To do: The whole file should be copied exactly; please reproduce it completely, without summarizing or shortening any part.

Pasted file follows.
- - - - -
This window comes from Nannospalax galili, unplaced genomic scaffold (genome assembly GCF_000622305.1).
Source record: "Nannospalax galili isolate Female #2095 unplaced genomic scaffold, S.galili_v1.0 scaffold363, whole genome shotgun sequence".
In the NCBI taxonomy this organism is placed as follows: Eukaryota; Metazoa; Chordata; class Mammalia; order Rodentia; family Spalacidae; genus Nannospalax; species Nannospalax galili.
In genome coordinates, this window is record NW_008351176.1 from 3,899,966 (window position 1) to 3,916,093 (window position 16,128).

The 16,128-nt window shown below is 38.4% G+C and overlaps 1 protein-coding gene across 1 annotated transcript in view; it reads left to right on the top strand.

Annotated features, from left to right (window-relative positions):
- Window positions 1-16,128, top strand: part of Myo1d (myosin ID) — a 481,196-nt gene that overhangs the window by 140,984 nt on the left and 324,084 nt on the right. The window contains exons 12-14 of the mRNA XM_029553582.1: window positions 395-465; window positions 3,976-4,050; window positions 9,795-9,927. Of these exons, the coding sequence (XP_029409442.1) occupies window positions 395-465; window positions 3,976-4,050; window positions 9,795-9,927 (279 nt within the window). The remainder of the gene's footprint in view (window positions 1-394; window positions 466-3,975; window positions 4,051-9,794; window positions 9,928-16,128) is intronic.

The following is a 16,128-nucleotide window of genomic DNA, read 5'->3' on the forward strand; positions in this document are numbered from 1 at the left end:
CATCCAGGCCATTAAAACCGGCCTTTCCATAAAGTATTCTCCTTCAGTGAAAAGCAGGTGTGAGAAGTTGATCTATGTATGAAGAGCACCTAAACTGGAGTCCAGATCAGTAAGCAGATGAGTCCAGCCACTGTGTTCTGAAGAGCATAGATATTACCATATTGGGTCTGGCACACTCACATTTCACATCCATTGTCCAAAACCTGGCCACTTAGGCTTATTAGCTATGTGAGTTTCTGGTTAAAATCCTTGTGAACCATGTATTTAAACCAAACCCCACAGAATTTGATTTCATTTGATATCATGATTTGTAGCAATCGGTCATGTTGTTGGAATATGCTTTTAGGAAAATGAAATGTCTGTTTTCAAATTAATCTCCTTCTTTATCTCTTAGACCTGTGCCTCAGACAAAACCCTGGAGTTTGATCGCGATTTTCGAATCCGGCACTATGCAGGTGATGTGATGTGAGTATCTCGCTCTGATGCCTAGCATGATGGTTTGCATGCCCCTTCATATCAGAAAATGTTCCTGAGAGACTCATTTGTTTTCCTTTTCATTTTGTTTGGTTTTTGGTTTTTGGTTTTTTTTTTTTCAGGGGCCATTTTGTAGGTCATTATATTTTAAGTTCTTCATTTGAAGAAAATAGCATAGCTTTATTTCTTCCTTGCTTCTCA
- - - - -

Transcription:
This window comes from Nannospalax galili, unplaced genomic scaffold (genome assembly GCF_000622305.1).
Source record: "Nannospalax galili isolate Female #2095 unplaced genomic scaffold, S.galili_v1.0 scaffold363, whole genome shotgun sequence".
In the NCBI taxonomy this organism is placed as follows: Eukaryota; Metazoa; Chordata; class Mammalia; order Rodentia; family Spalacidae; genus Nannospalax; species Nannospalax galili.
In genome coordinates, this window is record NW_008351176.1 from 3,899,966 (window position 1) to 3,916,093 (window position 16,128).

The 16,128-nt window shown below is 38.4% G+C and overlaps 1 protein-coding gene across 1 annotated transcript in view; it reads left to right on the top strand.

Annotated features, from left to right (window-relative positions):
- Window positions 1-16,128, top strand: part of Myo1d (myosin ID) — a 481,196-nt gene that overhangs the window by 140,984 nt on the left and 324,084 nt on the right. The window contains exons 12-14 of the mRNA XM_029553582.1: window positions 395-465; window positions 3,976-4,050; window positions 9,795-9,927. Of these exons, the coding sequence (XP_029409442.1) occupies window positions 395-465; window positions 3,976-4,050; window positions 9,795-9,927 (279 nt within the window). The remainder of the gene's footprint in view (window positions 1-394; window positions 466-3,975; window positions 4,051-9,794; window positions 9,928-16,128) is intronic.

The following is a 16,128-nucleotide window of genomic DNA, read 5'->3' on the forward strand; positions in this document are numbered from 1 at the left end:
CATCCAGGCCATTAAAACCGGCCTTTCCATAAAGTATTCTCCTTCAGTGAAAAGCAGGTGTGAGAAGTTGATCTATGTATGAAGAGCACCTAAACTGGAGTCCAGATCAGTAAGCAGATGAGTCCAGCCACTGTGTTCTGAAGAGCATAGATATTACCATATTGGGTCTGGCACACTCACATTTCACATCCATTGTCCAAAACCTGGCCACTTAGGCTTATTAGCTATGTGAGTTTCTGGTTAAAATCCTTGTGAACCATGTATTTAAACCAAACCCCACAGAATTTGATTTCATTTGATATCATGATTTGTAGCAATCGGTCATGTTGTTGGAATATGCTTTTAGGAAAATGAAATGTCTGTTTTCAAATTAATCTCCTTCTTTATCTCTTAGACCTGTGCCTCAGACAAAACCCTGGAGTTTGATCGCGATTTTCGAATCCGGCACTATGCAGGTGATGTGATGTGAGTATCTCGCTCTGATGCCTAGCATGATGGTTTGCATGCCCCTTCATATCAGAAAATGTTCCTGAGAGACTCATTTGTTTTCCTTTTCATTTTGTTTGGTTTTTGGTTTTTGGTTTTTTTTTTTTCAGGGGCCATTTTGTAGGTCATTATATTTTAAGTTCTTCATTTGAAGAAAATAGCATAGCTTTATTTCTTCCTTGCTTCTCA